What is important to you? Is it also important to your culture?
Have you ever traveled out of your comfort zone- spent extended time with a culture completely different from your own- only to return home and feel you live in a world, a culture, a community that no longer fits? Does your life still make sense to you? What can you do?
You can try to emulate the values shown to you by this other culture. You can accept that your values may differ from your own culture’s, and accept all the alienation that comes along with being “different.”
You can complain- or- you can create a way to continually connect with the people and the community that felt like your clan, your tribe- knowing that within that community exist individuals first. Individuals who, despite shared interests and commonalities- also differ greatly with how they approach life, relationships, and work. We can accept these differences and we can cherish them. We can learn that despite the beliefs cultivated in our youth that dictate how important it is to “fit in,” we can remember that our differences, as Ben Gibbard so eloquently sang, “compliment each other like colors.” We are not all meant to be the same. We are meant to impact each other- affect each other- to influence each other and teach each other to grow.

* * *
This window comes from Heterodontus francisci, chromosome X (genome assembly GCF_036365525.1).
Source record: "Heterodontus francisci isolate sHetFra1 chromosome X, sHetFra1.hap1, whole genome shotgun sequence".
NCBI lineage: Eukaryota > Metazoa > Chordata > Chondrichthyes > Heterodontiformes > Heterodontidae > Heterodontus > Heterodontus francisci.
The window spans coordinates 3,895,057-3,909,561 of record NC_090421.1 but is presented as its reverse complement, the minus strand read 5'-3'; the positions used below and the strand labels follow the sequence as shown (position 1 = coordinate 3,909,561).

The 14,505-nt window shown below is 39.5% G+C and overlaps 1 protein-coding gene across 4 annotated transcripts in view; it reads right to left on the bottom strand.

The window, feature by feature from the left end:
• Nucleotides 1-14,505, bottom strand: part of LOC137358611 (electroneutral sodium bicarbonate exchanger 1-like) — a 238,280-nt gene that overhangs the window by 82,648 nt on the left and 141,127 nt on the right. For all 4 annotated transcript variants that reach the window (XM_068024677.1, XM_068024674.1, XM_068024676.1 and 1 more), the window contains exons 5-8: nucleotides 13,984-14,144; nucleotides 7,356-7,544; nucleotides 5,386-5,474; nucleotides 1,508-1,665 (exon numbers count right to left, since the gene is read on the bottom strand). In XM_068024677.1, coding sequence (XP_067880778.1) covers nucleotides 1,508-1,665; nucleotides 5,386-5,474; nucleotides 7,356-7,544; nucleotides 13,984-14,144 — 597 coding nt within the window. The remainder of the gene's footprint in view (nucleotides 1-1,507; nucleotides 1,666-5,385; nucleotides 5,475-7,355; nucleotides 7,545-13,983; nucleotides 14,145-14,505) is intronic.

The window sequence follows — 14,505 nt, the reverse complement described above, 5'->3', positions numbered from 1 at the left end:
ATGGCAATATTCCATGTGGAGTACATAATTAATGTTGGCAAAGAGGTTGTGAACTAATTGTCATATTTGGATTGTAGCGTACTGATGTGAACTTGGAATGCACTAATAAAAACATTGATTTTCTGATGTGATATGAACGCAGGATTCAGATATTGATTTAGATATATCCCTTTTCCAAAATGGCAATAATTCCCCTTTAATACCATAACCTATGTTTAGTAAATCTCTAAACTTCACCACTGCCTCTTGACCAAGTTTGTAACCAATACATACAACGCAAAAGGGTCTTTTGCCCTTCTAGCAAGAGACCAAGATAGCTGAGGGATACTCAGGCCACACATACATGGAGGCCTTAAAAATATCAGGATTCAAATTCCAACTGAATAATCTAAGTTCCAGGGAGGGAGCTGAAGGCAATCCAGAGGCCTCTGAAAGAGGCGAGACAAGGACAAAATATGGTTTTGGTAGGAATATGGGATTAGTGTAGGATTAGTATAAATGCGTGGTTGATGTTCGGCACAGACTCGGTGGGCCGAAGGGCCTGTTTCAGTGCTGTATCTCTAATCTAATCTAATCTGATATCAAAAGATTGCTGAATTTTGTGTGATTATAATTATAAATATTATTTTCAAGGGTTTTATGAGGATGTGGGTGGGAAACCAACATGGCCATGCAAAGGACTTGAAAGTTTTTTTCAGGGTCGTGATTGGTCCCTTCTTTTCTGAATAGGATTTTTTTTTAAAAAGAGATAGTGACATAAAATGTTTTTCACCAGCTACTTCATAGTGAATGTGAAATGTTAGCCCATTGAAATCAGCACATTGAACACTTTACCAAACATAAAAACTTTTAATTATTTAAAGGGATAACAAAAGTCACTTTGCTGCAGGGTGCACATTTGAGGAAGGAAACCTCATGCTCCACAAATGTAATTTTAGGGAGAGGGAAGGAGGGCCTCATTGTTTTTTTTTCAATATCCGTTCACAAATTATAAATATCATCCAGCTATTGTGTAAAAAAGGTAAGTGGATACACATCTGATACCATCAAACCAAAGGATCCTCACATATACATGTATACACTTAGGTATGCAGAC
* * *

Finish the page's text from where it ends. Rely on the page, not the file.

We are allowed to- as said in Sweet Home Alabama, to have both roots and wings. The two are not mutually exclusive. Roots- remember them. Remember your self as you venture out into the world. Having strong ties to your own values will keep you sane when you find yourself unable to relate to the people in your immediate vicinity. Be weird. Be different. Because, when you look at the happiest, most genuine people in the world (if you’re lucky enough to witness them), they typically respect everybody while simultaneously remembering who they are. Once you forget your values, you risk becoming “one of the many,” losing the beautiful, natural colors that make you, you.
We must learn how to argue again, like family. One of the major problems in our relationships comes from our inability to maintain respect and decorum in a debate. Keep it classy. Respect diversity. Ask questions. Be kind.
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